(Roughly) Daily

Posts Tagged ‘medicine

“It is not the germs we need worry about. It is our inner terrain.”*…

Germs (source)

Background becomes foreground: Jean-Laurent Casanova on how we might better think about infectious diseases…

In 1955, René Dubos famously expressed his “second thoughts on the germ theory”, attributing infectious diseases to various “changing circumstances” that weaken the host by unknown mechanisms. He rightly stressed that only a small minority of individuals infected by almost any microbe develop clinical disease. Intriguingly, though, he did not mention the abundant and elegant findings reported from 1905 onward that unambiguously pointed to host genetic determinants of infection outcome in plants and animals, including human inborn errors of immunity. Diverse findings over the next 50 y[ears] corroborated and extended these earlier genetic and immunological observations that René Dubos had neglected. Meanwhile, the sequential advent of immunosuppression- and HIV–driven immunodeficiencies unexpectedly provided a mechanistic basis for his own views. Collectively, these two lines of evidence support a host theory of infectious diseases, with inherited and acquired immunodeficiencies as the key determinants of severe infection outcome, relegating the germ to an environmental trigger that reveals an underlying and preexisting cause of disease and death…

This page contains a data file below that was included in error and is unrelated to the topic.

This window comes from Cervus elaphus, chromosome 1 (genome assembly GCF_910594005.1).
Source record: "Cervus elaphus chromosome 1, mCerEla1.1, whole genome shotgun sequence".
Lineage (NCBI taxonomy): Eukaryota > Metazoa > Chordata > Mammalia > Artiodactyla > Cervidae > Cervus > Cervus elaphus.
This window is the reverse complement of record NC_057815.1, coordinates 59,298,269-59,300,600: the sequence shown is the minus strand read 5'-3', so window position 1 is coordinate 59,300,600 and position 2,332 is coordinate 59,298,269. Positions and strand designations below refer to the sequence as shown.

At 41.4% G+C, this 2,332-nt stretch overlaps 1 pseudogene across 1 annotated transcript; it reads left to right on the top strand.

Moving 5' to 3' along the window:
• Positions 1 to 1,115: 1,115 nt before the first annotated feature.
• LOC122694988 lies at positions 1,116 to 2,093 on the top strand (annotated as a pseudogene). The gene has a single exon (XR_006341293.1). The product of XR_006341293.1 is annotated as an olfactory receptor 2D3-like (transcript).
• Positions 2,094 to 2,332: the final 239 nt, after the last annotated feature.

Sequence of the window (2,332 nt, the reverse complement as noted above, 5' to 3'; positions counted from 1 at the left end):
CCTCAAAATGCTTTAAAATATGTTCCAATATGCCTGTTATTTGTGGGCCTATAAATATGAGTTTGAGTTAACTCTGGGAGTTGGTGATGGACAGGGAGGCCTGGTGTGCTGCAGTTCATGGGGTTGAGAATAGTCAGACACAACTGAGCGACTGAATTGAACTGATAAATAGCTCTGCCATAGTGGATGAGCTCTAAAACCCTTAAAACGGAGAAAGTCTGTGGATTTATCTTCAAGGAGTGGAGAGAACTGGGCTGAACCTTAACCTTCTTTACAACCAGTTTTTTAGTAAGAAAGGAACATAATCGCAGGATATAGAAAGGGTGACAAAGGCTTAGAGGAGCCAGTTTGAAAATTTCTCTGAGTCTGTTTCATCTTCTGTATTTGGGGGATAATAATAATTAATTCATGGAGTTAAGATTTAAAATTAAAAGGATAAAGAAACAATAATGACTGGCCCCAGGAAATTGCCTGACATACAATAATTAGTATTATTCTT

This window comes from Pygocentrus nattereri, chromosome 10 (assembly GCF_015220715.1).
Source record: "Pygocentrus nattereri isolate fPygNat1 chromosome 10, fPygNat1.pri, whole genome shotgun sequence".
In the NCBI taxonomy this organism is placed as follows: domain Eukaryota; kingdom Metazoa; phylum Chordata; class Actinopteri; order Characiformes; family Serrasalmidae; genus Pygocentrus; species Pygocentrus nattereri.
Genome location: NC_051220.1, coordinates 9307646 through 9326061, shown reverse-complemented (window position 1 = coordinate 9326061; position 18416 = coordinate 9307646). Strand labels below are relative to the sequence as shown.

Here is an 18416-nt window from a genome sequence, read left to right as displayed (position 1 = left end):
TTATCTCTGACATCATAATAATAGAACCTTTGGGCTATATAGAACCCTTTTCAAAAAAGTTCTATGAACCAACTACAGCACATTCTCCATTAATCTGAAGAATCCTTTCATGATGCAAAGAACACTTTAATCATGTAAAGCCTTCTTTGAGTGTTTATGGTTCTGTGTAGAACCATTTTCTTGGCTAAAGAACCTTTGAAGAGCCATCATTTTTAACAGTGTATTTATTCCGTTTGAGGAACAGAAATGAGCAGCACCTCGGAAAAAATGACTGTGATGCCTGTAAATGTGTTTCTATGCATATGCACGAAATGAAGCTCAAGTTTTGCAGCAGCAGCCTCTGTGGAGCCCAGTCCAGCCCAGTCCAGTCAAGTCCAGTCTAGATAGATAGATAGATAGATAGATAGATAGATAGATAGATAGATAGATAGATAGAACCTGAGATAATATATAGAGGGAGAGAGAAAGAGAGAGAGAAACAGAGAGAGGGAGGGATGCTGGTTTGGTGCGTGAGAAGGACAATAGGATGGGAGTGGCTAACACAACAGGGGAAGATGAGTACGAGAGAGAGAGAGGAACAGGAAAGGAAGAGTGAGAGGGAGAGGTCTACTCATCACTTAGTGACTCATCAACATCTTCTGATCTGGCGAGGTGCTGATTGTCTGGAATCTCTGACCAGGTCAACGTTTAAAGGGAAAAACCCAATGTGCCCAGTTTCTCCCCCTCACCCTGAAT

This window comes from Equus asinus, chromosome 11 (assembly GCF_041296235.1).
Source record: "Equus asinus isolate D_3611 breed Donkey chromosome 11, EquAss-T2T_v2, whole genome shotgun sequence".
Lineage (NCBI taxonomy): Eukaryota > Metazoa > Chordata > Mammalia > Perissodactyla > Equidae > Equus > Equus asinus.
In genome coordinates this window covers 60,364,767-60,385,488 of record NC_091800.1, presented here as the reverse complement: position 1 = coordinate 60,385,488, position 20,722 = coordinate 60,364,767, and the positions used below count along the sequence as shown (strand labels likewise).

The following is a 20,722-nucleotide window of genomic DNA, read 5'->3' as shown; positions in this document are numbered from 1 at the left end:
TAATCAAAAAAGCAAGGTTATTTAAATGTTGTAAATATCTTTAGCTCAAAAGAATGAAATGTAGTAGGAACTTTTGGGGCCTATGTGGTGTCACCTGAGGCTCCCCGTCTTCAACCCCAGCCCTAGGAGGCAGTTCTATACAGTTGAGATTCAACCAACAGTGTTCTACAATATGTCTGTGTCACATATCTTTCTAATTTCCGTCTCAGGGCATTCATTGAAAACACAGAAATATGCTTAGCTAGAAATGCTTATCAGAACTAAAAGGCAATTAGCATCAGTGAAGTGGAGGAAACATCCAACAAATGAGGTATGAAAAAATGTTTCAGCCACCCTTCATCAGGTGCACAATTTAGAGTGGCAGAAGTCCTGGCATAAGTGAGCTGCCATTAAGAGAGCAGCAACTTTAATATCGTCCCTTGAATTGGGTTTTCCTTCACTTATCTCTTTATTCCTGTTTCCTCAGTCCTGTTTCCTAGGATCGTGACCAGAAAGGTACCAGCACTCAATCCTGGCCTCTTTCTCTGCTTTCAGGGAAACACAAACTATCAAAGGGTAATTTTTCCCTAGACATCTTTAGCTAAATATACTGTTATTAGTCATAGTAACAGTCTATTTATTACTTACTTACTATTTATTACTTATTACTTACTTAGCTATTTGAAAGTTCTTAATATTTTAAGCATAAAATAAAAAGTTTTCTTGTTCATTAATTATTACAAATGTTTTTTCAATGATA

The full essay: “From second thoughts on the germ theory to a full-blown host theory,” from @PNASNews.

Pair with: “The World Is Toxic. Welcome to the Metabolic Era,” from @k_pendergrast in @WIRED.

* Louis Pasteur (who was clearly already having second thoughts)